It’s been one of the comments of 2020: “I love working from home, it’s so much more productive”. And for some people, it really is. We’ve had a work-from-home culture in the Australian workplace for some time now, and for a good number of people doing a day or two at home has long been part of the working norm.

The pandemic changed that to being a full-time scenario for many workers. At the time, we wrote a piece talking about it and how it worked for many of us. For those who already loved it, it was paradise. For those that missed the human interaction in the office, it was a nightmare.

One thing I’ve noticed though in recent times, both in conversations in my network and in the media, is that even some of the more ardent supporters of work from home are starting to sound a little, well…jaded. Could it be that full time working from home wasn’t all it was touted to be?

We still like working with people

In the end, we’re all social creatures. For many roles, social interaction is crucial to your success and is a key part of your working life. For all the annoying things about the office, there are many positives and I think people are starting to miss it more than they thought they would.

Everyone loves their partner/family/flatmate etc., but 24/7 contact with no breaks? It’s enough to test anyone. I’ve certainly experienced it in my life. My partner is working from home full time and I’ve noticed that she’s very keen to chat when I get back from the office. I think she misses that day-to-day human interaction too!

We can’t replace human connection through video and phone alone. We crave it, and I think that’s why we’ve seen an uptick in people going back to the CBD. It’s so much easier, for example, to brainstorm with a colleague or ask a key question when you’re there face to face. And much more interesting than talking to your cat all day.

For roles like ours, where its heavily sales focused, video and phone can be limiting. Communication is about so much more than audio, for example it’s much harder to read someone’s body language from his or her head alone on a video screen.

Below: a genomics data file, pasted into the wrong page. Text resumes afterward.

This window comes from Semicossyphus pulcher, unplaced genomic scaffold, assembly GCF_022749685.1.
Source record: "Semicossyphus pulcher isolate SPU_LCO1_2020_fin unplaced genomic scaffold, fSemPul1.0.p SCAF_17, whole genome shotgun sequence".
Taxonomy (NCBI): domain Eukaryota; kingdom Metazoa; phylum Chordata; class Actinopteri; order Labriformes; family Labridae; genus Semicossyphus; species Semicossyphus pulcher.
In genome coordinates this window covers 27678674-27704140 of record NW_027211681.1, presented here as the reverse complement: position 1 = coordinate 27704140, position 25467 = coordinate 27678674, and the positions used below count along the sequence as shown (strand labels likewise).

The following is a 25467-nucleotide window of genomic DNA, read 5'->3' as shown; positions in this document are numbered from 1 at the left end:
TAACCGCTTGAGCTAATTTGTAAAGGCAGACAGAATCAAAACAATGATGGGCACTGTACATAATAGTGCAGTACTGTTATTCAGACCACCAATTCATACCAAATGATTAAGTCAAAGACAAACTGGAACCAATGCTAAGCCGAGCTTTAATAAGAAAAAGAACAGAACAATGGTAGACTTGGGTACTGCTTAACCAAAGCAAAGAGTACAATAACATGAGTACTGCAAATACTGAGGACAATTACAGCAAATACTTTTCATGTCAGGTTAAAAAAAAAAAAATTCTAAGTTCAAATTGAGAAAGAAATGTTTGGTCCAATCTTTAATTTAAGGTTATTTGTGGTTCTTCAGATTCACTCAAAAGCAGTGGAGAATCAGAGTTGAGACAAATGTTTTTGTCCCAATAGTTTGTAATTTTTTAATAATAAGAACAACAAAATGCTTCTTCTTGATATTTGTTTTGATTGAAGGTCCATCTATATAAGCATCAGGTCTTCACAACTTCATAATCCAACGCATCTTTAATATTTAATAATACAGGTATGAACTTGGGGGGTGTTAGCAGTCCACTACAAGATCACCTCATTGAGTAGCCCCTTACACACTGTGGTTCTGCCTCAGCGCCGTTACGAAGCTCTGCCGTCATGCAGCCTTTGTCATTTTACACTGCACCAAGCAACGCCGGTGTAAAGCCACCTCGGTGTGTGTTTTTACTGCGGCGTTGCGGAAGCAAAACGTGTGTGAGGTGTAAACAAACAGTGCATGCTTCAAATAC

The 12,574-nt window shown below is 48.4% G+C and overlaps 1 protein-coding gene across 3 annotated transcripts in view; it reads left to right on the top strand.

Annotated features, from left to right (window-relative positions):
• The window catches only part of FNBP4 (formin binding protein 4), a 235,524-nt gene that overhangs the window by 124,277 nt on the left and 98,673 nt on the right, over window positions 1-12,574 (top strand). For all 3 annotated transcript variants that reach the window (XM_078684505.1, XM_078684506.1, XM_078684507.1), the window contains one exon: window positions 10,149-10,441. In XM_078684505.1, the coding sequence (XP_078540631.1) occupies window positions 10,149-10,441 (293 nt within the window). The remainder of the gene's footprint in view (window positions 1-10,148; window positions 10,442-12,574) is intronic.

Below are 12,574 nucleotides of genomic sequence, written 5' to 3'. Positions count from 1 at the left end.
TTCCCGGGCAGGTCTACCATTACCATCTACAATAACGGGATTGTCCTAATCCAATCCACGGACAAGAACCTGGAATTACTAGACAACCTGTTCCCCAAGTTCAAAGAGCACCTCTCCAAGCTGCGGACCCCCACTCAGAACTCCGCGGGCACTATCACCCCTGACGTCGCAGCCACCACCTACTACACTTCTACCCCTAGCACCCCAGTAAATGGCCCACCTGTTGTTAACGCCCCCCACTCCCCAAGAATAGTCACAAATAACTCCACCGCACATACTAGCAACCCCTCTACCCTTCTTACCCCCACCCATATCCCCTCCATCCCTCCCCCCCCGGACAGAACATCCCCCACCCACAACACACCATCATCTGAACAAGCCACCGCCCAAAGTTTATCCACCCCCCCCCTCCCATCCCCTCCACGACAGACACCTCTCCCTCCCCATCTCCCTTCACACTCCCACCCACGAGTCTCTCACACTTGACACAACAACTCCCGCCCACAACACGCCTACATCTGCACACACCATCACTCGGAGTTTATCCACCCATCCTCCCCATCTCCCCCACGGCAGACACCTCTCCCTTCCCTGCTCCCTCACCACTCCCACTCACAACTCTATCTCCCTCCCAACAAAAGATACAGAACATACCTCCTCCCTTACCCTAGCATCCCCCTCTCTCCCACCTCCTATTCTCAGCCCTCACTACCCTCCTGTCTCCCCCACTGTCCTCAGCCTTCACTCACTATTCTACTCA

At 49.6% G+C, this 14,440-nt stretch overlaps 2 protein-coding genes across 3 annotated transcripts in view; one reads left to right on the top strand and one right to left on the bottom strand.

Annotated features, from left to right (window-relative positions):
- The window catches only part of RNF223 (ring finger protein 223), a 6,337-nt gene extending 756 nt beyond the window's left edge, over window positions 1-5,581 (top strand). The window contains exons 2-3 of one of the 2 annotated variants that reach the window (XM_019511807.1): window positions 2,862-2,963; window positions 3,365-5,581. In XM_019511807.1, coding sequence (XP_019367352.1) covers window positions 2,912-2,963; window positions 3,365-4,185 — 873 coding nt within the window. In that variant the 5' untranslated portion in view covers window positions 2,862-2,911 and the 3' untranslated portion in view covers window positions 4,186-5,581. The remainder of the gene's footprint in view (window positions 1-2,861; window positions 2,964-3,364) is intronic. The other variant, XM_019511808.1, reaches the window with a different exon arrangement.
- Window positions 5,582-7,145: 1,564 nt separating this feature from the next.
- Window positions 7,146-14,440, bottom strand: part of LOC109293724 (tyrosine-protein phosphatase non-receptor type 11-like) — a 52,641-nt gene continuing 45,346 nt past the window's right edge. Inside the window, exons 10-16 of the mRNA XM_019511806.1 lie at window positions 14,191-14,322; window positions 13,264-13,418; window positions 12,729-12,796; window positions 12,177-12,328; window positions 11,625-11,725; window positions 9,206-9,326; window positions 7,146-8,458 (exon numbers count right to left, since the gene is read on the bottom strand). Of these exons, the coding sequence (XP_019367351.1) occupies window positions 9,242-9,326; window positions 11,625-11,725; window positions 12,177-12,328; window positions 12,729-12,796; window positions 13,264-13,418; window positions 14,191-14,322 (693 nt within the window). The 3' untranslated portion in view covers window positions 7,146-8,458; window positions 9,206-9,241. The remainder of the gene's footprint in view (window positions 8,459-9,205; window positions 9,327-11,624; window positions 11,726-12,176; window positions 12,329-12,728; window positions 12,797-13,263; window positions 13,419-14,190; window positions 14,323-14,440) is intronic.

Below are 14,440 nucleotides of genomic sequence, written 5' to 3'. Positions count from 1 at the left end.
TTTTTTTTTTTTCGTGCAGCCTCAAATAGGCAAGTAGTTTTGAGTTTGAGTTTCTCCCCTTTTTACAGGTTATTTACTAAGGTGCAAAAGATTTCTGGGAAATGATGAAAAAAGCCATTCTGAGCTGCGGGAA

Mental health

There’s also the mental health aspect. Think about those that live alone as an example, I’m sure there’s people there that miss that daily interaction. I know I would.

Working is a big part of our lives and while video is great it just can’t replace human contact.

CBDs are built for work 

There’s also the fact that our CBDs in places like Sydney, Melbourne, and Brisbane have seen huge investment in recent times. The office spaces in places like Barangaroo are state of the art and provide the best environment for work we’ve ever had. Infrastructure like the NBN is optimised for these locations to ensure we can work to the standards we need.

Then there are the hospitality and retail businesses that are being smashed by the double whammy of COVID and a huge drop in traffic through their businesses.

At PPS, we’ve always had a flexible working arrangement and that won’t change. But even I’ve noticed more of our team spending time in the office. So, to answer my own question: Yes, I think the full time work from home gloss is wearing thin, and there will be more people ready to return at least part of their working week to the office in the near future. .

What do you think? Keen to hear what you think; DM me here or email me at steve@projectprofessionalservices.com.au